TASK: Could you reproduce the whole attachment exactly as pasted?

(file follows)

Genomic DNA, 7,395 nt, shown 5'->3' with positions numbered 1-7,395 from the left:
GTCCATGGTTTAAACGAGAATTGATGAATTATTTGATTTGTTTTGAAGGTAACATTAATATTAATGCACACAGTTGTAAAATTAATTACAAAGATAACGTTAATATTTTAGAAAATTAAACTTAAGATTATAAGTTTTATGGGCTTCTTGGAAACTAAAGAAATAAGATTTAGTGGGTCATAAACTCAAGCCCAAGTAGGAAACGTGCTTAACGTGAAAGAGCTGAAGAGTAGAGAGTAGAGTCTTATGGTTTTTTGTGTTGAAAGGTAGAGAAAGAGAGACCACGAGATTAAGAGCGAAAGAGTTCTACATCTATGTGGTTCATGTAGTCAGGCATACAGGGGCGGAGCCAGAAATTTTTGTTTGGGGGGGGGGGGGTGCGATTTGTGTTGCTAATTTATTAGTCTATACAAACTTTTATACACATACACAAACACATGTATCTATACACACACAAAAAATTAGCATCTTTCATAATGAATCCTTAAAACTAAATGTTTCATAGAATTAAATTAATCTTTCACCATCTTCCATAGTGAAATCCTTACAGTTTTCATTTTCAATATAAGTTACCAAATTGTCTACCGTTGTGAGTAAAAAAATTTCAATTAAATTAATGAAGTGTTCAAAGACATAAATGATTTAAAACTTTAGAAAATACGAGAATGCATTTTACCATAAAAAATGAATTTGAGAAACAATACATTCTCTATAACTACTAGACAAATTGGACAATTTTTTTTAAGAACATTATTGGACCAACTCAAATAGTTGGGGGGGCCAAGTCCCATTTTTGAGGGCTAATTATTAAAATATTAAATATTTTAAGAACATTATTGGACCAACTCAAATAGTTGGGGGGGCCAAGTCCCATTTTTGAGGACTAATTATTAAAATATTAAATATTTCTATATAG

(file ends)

Genomic DNA, 7,395 nt, shown 5'->3' with positions numbered 1-7,395 from the left:
GTCCATGGTTTAAACGAGAATTGATGAATTATTTGATTTGTTTTGAAGGTAACATTAATATTAATGCACACAGTTGTAAAATTAATTACAAAGATAACGTTAATATTTTAGAAAATTAAACTTAAGATTATAAGTTTTATGGGCTTCTTGGAAACTAAAGAAATAAGATTTAGTGGGTCATAAACTCAAGCCCAAGTAGGAAACGTGCTTAACGTGAAAGAGCTGAAGAGTAGAGAGTAGAGTCTTATGGTTTTTTGTGTTGAAAGGTAGAGAAAGAGAGACCACGAGATTAAGAGCGAAAGAGTTCTACATCTATGTGGTTCATGTAGTCAGGCATACAGGGGCGGAGCCAGAAATTTTTGTTTGGGGGGGGGGGGGTGCGATTTGTGTTGCTAATTTATTAGTCTATACAAACTTTTATACACATACACAAACACATGTATCTATACACACACAAAAAATTAGCATCTTTCATAATGAATCCTTAAAACTAAATGTTTCATAGAATTAAATTAATCTTTCACCATCTTCCATAGTGAAATCCTTACAGTTTTCATTTTCAATATAAGTTACCAAATTGTCTACCGTTGTGAGTAAAAAAATTTCAATTAAATTAATGAAGTGTTCAAAGACATAAATGATTTAAAACTTTAGAAAATACGAGAATGCATTTTACCATAAAAAATGAATTTGAGAAACAATACATTCTCTATAACTACTAGACAAATTGGACAATTTTTTTTAAGAACATTATTGGACCAACTCAAATAGTTGGGGGGGCCAAGTCCCATTTTTGAGGGCTAATTATTAAAATATTAAATATTTTAAGAACATTATTGGACCAACTCAAATAGTTGGGGGGGCCAAGTCCCATTTTTGAGGACTAATTATTAAAATATTAAATATTTCTATATAG